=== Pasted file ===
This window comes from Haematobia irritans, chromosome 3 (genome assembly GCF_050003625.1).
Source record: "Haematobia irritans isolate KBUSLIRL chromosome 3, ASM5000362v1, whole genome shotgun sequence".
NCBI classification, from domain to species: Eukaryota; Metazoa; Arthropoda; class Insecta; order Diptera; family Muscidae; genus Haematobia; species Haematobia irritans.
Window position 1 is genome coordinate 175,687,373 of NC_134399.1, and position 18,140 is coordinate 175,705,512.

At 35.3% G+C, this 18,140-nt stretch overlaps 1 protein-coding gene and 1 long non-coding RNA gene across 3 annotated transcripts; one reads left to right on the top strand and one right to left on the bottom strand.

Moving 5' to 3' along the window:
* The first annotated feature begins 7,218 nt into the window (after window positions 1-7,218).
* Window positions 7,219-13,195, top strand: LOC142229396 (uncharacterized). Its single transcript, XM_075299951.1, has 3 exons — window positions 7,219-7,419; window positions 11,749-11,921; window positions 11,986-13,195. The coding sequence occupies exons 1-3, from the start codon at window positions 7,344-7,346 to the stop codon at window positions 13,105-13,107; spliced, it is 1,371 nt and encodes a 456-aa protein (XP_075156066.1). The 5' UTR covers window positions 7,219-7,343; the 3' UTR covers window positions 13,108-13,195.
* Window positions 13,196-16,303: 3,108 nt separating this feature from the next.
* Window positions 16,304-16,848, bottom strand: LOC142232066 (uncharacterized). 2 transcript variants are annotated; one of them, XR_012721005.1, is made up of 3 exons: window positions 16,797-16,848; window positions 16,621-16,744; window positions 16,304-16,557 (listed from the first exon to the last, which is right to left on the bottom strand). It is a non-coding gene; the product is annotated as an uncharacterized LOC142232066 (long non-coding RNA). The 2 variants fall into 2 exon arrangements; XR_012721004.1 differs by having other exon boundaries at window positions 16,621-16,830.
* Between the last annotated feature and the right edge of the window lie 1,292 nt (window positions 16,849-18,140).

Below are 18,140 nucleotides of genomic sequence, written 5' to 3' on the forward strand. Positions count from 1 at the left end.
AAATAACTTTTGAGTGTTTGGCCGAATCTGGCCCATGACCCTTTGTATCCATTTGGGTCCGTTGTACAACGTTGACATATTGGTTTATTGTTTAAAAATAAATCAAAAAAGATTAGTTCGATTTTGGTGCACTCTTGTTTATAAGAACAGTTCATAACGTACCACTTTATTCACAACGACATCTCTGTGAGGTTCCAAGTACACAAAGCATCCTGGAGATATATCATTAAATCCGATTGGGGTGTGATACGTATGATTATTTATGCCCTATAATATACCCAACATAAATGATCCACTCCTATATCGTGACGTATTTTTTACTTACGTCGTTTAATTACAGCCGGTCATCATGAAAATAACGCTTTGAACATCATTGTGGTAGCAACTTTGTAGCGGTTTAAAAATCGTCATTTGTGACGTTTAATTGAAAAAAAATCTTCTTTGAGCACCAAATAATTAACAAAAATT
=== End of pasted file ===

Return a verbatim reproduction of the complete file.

This window comes from Haematobia irritans, chromosome 3 (genome assembly GCF_050003625.1).
Source record: "Haematobia irritans isolate KBUSLIRL chromosome 3, ASM5000362v1, whole genome shotgun sequence".
NCBI classification, from domain to species: Eukaryota; Metazoa; Arthropoda; class Insecta; order Diptera; family Muscidae; genus Haematobia; species Haematobia irritans.
Window position 1 is genome coordinate 175,687,373 of NC_134399.1, and position 18,140 is coordinate 175,705,512.

At 35.3% G+C, this 18,140-nt stretch overlaps 1 protein-coding gene and 1 long non-coding RNA gene across 3 annotated transcripts; one reads left to right on the top strand and one right to left on the bottom strand.

Moving 5' to 3' along the window:
* The first annotated feature begins 7,218 nt into the window (after window positions 1-7,218).
* Window positions 7,219-13,195, top strand: LOC142229396 (uncharacterized). Its single transcript, XM_075299951.1, has 3 exons — window positions 7,219-7,419; window positions 11,749-11,921; window positions 11,986-13,195. The coding sequence occupies exons 1-3, from the start codon at window positions 7,344-7,346 to the stop codon at window positions 13,105-13,107; spliced, it is 1,371 nt and encodes a 456-aa protein (XP_075156066.1). The 5' UTR covers window positions 7,219-7,343; the 3' UTR covers window positions 13,108-13,195.
* Window positions 13,196-16,303: 3,108 nt separating this feature from the next.
* Window positions 16,304-16,848, bottom strand: LOC142232066 (uncharacterized). 2 transcript variants are annotated; one of them, XR_012721005.1, is made up of 3 exons: window positions 16,797-16,848; window positions 16,621-16,744; window positions 16,304-16,557 (listed from the first exon to the last, which is right to left on the bottom strand). It is a non-coding gene; the product is annotated as an uncharacterized LOC142232066 (long non-coding RNA). The 2 variants fall into 2 exon arrangements; XR_012721004.1 differs by having other exon boundaries at window positions 16,621-16,830.
* Between the last annotated feature and the right edge of the window lie 1,292 nt (window positions 16,849-18,140).

Below are 18,140 nucleotides of genomic sequence, written 5' to 3' on the forward strand. Positions count from 1 at the left end.
AAATAACTTTTGAGTGTTTGGCCGAATCTGGCCCATGACCCTTTGTATCCATTTGGGTCCGTTGTACAACGTTGACATATTGGTTTATTGTTTAAAAATAAATCAAAAAAGATTAGTTCGATTTTGGTGCACTCTTGTTTATAAGAACAGTTCATAACGTACCACTTTATTCACAACGACATCTCTGTGAGGTTCCAAGTACACAAAGCATCCTGGAGATATATCATTAAATCCGATTGGGGTGTGATACGTATGATTATTTATGCCCTATAATATACCCAACATAAATGATCCACTCCTATATCGTGACGTATTTTTTACTTACGTCGTTTAATTACAGCCGGTCATCATGAAAATAACGCTTTGAACATCATTGTGGTAGCAACTTTGTAGCGGTTTAAAAATCGTCATTTGTGACGTTTAATTGAAAAAAAATCTTCTTTGAGCACCAAATAATTAACAAAAATT